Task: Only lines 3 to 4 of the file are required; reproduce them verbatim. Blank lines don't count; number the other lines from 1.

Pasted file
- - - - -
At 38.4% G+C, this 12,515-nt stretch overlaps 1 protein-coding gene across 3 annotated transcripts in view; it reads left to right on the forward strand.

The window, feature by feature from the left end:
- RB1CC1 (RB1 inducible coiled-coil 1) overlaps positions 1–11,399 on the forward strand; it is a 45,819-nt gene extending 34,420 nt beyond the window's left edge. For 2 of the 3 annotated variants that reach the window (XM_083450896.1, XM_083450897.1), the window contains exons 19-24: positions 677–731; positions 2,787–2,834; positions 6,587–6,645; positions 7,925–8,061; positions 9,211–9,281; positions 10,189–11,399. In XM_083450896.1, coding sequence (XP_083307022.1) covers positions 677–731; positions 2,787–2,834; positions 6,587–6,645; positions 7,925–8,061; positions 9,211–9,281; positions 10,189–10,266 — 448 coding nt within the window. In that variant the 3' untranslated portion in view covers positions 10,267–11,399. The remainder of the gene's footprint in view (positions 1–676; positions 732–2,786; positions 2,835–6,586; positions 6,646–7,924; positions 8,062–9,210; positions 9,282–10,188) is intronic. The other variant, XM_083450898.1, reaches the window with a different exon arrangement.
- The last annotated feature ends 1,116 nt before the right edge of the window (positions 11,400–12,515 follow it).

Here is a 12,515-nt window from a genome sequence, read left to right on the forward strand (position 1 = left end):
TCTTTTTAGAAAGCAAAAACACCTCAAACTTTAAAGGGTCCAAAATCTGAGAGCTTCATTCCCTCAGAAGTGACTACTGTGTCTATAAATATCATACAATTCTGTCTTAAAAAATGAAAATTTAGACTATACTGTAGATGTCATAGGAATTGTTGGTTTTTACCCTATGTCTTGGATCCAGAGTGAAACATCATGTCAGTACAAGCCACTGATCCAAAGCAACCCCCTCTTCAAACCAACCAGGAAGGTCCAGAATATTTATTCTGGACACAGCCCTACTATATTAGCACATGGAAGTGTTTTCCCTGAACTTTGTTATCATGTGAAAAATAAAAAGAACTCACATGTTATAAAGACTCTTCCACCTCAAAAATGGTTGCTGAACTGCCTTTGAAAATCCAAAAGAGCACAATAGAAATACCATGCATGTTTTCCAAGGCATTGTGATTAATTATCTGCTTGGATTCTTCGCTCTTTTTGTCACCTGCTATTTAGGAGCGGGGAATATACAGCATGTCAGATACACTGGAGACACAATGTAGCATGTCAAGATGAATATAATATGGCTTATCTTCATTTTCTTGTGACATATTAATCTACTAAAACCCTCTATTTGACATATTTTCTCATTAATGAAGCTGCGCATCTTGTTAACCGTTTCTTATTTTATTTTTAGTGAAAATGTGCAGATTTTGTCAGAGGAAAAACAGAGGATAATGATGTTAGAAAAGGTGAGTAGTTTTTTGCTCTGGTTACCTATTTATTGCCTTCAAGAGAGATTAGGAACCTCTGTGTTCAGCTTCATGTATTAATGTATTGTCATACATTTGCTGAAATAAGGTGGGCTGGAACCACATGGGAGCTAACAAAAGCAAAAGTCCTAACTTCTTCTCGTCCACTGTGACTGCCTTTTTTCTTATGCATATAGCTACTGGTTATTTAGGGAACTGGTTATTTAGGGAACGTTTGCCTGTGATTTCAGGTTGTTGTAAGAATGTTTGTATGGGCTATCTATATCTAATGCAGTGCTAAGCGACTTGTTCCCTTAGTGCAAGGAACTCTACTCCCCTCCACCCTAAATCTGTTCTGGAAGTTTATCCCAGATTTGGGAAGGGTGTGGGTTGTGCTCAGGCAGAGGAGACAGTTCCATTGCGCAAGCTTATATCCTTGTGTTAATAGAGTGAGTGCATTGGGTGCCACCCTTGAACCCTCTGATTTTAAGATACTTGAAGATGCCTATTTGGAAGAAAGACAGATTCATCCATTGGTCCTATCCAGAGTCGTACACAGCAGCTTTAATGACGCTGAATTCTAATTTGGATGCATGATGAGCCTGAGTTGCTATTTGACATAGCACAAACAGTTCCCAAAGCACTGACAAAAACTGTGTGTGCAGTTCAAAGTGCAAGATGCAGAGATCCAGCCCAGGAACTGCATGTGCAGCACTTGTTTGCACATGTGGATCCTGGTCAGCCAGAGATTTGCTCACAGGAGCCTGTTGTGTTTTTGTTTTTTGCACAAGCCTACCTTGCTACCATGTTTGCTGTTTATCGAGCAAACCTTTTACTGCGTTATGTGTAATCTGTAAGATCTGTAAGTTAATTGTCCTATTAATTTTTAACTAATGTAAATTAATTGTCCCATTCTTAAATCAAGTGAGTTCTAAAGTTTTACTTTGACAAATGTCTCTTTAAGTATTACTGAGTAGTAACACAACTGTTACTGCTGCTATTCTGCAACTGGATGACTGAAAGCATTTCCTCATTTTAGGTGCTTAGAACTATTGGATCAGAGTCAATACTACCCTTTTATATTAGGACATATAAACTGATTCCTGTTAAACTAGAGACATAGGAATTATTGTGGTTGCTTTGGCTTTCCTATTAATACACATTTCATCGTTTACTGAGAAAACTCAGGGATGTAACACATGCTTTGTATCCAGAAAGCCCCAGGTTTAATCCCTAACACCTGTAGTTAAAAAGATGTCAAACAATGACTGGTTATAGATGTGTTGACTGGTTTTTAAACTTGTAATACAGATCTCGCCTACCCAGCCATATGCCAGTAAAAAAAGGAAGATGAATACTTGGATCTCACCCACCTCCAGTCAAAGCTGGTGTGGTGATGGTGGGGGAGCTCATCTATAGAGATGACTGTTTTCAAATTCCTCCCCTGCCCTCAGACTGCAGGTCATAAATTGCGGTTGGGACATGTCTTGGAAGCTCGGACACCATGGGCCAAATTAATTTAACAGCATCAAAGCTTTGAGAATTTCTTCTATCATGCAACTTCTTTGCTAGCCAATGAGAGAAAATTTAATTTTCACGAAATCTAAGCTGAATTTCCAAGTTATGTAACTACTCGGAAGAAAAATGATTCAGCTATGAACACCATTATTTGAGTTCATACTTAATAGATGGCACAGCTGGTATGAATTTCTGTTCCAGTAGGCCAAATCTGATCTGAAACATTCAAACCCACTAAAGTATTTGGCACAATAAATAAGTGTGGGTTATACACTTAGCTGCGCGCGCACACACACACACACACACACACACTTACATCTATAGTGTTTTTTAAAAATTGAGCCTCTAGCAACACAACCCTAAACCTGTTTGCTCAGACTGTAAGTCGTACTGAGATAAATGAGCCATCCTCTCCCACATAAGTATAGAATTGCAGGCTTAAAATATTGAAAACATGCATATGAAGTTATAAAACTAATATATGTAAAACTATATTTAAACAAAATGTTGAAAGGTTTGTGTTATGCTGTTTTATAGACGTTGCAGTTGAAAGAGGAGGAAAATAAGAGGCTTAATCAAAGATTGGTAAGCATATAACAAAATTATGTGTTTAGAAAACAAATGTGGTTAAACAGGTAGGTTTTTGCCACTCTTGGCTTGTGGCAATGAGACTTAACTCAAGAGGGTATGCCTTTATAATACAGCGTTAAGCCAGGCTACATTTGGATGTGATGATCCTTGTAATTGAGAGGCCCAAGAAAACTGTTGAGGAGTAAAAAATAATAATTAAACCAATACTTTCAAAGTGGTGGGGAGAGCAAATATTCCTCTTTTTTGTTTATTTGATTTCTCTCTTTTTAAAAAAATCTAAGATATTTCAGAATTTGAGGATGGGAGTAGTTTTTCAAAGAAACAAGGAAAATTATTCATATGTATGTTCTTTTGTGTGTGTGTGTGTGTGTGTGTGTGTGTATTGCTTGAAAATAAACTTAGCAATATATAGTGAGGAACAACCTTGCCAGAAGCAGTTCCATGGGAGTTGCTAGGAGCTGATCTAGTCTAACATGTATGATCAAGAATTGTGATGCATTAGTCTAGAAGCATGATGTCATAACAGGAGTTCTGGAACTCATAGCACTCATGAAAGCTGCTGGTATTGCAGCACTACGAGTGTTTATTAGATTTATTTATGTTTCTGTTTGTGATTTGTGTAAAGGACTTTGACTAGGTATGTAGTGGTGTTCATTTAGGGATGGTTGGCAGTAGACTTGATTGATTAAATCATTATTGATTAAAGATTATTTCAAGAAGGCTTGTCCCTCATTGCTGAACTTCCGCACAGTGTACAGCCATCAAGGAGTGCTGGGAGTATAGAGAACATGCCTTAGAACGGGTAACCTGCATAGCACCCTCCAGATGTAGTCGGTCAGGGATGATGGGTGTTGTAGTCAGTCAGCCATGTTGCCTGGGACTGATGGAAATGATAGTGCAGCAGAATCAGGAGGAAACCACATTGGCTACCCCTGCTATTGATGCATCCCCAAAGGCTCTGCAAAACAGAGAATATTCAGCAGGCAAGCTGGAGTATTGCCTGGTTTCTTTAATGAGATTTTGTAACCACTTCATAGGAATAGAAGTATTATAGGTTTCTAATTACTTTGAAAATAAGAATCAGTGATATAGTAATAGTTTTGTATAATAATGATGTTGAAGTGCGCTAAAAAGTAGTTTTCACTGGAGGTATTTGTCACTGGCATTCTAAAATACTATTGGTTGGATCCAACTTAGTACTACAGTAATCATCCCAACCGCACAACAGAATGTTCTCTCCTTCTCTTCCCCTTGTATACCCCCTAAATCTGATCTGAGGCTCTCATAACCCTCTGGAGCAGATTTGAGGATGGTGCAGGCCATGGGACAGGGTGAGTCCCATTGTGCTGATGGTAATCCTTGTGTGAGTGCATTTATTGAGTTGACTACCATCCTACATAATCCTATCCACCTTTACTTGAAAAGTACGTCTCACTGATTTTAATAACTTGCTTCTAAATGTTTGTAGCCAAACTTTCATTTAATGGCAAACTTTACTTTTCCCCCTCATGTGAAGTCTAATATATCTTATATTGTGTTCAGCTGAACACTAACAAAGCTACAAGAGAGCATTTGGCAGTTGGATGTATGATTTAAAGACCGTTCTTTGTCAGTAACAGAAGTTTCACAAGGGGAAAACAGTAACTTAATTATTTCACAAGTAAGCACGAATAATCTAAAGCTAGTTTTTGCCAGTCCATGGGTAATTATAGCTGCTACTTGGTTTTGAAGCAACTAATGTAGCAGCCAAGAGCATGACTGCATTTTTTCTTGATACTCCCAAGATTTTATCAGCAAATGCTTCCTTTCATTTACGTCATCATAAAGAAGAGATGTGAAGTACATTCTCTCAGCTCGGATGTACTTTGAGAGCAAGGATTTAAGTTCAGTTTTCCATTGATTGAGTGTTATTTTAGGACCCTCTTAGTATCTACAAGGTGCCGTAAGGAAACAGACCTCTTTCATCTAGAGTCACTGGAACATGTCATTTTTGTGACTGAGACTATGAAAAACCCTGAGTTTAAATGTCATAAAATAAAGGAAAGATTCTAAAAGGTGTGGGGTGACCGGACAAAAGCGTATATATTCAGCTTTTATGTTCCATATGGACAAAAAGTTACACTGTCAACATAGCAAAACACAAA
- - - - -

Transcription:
- RB1CC1 (RB1 inducible coiled-coil 1) overlaps positions 1–11,399 on the forward strand; it is a 45,819-nt gene extending 34,420 nt beyond the window's left edge. For 2 of the 3 annotated variants that reach the window (XM_083450896.1, XM_083450897.1), the window contains exons 19-24: positions 677–731; positions 2,787–2,834; positions 6,587–6,645; positions 7,925–8,061; positions 9,211–9,281; positions 10,189–11,399. In XM_083450896.1, coding sequence (XP_083307022.1) covers positions 677–731; positions 2,787–2,834; positions 6,587–6,645; positions 7,925–8,061; positions 9,211–9,281; positions 10,189–10,266 — 448 coding nt within the window. In that variant the 3' untranslated portion in view covers positions 10,267–11,399. The remainder of the gene's footprint in view (positions 1–676; positions 732–2,786; positions 2,835–6,586; positions 6,646–7,924; positions 8,062–9,210; positions 9,282–10,188) is intronic. The other variant, XM_083450898.1, reaches the window with a different exon arrangement.
- The last annotated feature ends 1,116 nt before the right edge of the window (positions 11,400–12,515 follow it).